The writing of this particular blog post has taken on several different iterations since first beginning to craft it. Initially I had planned to write a simple recap of where and what I drank while adventuring around the indie beer scene in Portland, Oregon. I decided that was boring, no matter how many different ways I tried to write it. The next attempt was to try to cover my trip and make a comparison between the beer cultures of Portland and San Diego. I wrote it, it came out pretty good. Then two questions occurred to me; first, does four days in Portland really qualify me to speak at length on the differences and similarities in the beer culture of Portland compared to San Diego? Secondly, is it really that important to write about the differences in the drinking cultures of these two fantastic cities? No, it doesn’t. Just like every list ever written that ranks the best indie beer cities or tries to tell you what the best IPA’s in the world are, it is all subjective and usually has some sort of bias on the part of the writer. That is why I am going to put this right out on front street:
San Diego is the best city for indie beer.
That is my opinion and I stand by it 100%. However my brother in Los Angeles might disagree. My friend Bobby in Portland may see it differently, just as my cousin Corrine in Denver, my father in Baltimore and my buddy Chris in San Francisco all probably believe their city is the best. Here is the best part though: they are all right. Yes, for every person who drinks and supports independent beer, the town they live in should be the best and they should be proud of it.
Trying to compare drinking cultures in different cities is a lot like comparing apples to a bunch of other apples. Each one has its own unique flavor, but they are still apples in the end. It is important to remember, each and every city can and should stand on its own without having to deal with comparisons to other places.
Independent beer often has the ability to showcase some of the best qualities of the culture in which it was brewed. Here in San Diego it is very easy to find beers that are bright, shiny and clear in their color, reflective of a typical warm summer day and the sun reflecting off the ocean. In Portland many of the beers are little darker in color, like the woods of the forests around them and the general pioneering history and embracing the natural world around them. With each city having its own distinct flavor and sense of style, it presents endless options for the indie beer drinker who likes to explore.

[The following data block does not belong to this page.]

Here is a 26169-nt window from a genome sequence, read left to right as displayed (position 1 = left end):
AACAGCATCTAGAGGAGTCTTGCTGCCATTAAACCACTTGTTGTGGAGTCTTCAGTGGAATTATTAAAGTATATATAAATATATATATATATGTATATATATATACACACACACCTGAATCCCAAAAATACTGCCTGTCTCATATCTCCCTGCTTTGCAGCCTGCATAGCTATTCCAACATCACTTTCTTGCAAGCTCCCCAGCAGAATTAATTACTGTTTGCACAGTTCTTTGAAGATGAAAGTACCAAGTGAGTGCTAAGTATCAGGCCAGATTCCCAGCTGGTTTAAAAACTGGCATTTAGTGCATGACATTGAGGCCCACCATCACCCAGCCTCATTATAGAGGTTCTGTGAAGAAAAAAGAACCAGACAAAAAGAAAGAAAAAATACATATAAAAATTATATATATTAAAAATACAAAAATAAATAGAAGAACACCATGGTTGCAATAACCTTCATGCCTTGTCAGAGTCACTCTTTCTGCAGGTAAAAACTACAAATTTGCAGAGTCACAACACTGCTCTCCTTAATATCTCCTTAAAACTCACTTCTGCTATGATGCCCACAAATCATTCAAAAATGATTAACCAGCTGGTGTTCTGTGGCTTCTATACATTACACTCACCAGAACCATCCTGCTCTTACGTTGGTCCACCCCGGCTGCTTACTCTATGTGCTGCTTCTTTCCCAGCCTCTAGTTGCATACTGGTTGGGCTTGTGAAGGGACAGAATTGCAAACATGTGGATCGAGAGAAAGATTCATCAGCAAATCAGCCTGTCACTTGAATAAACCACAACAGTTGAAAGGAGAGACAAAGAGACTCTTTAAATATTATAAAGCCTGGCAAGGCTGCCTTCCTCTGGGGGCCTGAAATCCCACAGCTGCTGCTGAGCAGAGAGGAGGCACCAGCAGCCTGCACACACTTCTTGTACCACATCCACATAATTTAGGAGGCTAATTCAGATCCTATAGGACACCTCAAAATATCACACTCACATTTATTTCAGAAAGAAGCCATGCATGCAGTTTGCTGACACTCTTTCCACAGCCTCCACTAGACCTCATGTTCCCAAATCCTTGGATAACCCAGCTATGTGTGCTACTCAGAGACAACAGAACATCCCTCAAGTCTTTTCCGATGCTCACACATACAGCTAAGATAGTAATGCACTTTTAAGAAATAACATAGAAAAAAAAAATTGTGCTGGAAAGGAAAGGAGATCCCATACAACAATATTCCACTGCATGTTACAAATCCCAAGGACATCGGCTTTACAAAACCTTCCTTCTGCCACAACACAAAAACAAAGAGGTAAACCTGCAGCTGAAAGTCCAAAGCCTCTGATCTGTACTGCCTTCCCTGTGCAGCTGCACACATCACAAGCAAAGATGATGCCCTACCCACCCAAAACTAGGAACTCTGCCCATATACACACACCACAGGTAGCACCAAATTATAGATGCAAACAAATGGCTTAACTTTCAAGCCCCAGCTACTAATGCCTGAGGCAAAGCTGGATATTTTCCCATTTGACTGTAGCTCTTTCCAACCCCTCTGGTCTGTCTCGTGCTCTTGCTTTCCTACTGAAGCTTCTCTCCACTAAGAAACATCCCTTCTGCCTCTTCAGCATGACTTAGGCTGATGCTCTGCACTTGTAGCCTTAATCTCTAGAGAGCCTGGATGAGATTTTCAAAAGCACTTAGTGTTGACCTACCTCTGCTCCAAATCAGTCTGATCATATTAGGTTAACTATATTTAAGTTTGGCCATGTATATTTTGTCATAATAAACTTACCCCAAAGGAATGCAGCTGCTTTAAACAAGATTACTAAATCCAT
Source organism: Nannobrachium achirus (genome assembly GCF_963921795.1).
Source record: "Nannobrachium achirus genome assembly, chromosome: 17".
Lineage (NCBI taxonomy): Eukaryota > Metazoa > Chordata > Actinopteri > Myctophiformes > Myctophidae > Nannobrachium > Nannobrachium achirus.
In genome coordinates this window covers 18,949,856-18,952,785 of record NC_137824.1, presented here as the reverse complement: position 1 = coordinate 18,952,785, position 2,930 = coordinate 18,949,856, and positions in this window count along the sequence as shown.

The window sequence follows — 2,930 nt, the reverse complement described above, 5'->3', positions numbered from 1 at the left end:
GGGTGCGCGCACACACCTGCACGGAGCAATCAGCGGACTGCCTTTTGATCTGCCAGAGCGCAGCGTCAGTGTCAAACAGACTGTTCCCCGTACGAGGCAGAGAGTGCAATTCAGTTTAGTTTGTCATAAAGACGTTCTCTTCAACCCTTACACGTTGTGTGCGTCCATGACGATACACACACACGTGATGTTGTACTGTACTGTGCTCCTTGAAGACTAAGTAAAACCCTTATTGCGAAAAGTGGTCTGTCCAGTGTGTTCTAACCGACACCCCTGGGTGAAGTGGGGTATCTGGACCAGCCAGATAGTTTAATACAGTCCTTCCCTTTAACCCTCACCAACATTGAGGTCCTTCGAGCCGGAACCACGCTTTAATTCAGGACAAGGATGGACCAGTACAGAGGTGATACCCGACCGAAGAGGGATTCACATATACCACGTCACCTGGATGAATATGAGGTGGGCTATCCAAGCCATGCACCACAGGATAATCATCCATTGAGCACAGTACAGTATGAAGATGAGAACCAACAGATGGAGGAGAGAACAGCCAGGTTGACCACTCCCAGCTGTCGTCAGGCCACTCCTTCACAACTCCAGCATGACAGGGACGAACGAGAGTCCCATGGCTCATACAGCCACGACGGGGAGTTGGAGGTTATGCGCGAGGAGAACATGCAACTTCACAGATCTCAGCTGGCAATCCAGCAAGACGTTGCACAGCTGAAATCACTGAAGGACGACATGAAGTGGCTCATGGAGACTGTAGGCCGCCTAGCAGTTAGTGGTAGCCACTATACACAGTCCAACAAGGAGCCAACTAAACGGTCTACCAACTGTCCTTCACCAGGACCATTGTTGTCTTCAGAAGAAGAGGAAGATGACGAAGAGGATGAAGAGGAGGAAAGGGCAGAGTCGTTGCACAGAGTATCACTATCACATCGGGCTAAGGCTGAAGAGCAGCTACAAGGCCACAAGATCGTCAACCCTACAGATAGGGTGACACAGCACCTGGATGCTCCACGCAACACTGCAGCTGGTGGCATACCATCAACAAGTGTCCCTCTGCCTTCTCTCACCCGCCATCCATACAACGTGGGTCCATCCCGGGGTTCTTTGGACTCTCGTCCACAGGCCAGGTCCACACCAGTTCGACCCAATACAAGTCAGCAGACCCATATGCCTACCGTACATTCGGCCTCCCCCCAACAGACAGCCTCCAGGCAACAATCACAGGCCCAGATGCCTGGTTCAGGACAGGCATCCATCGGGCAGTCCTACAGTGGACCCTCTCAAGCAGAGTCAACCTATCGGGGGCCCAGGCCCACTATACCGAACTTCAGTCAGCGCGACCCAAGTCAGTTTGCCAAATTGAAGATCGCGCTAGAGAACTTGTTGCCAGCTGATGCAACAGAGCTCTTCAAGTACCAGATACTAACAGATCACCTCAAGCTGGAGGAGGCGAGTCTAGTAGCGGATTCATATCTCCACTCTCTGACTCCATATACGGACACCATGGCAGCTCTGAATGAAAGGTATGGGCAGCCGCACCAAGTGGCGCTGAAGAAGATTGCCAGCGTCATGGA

It is simply a great time to be a beer lover in America. Never before in the nations history have we had more breweries in production than we do right now, and that number is only increasing. A person can board a flight and travel from one end of the country to the other, east to west, north to south, come out of the airport and be in the general vicinity of a local brewery. Its exciting to to explore the beers of a new city and immerse yourself into the culture of that town or city and learn what beer means to them. It is also exciting to know that, if for one reason or another, the beers of that city or town do not sit on your palette just right, the odds of finding a Stone IPA (or your own local favorite) are dramatically high as well, so you can support your hometown brewery and maybe turn on a few people who have not yet had the chance to see what your town is all about.
San Diego is a city that is still developing its beer culture. Yes, there are handful of breweries in town that have been brewing great beer for over 20 years, but it wasn’t until 2007-2008 that craft beer/independent beer began to skyrocket in its popularity, not only here but across the country. However, we are on the right track. Not only are we the proud home of some of the best breweries in the country, we are also home to some of the best beer bars in the country. Couple that with the continued growth of the farm to table food revolution and more top notch independent restaurants that serve local, independent brewery tap handles, San Diego is a destination not only for locals but for beer lovers across the globe. If the rate of growth in the independent beer market continues to expand, it will mean a much deeper permeation of beer into the fabric of what makes San Diego so great. The saturation point still seems to be far off, when too many breweries exist, but as long as the beer stays high in quality, it is only a matter of time before the sign reads “Welcome to San Diego, America’s Finest City, and Independent Beer Capital of the World.”
Won’t that be a great thing?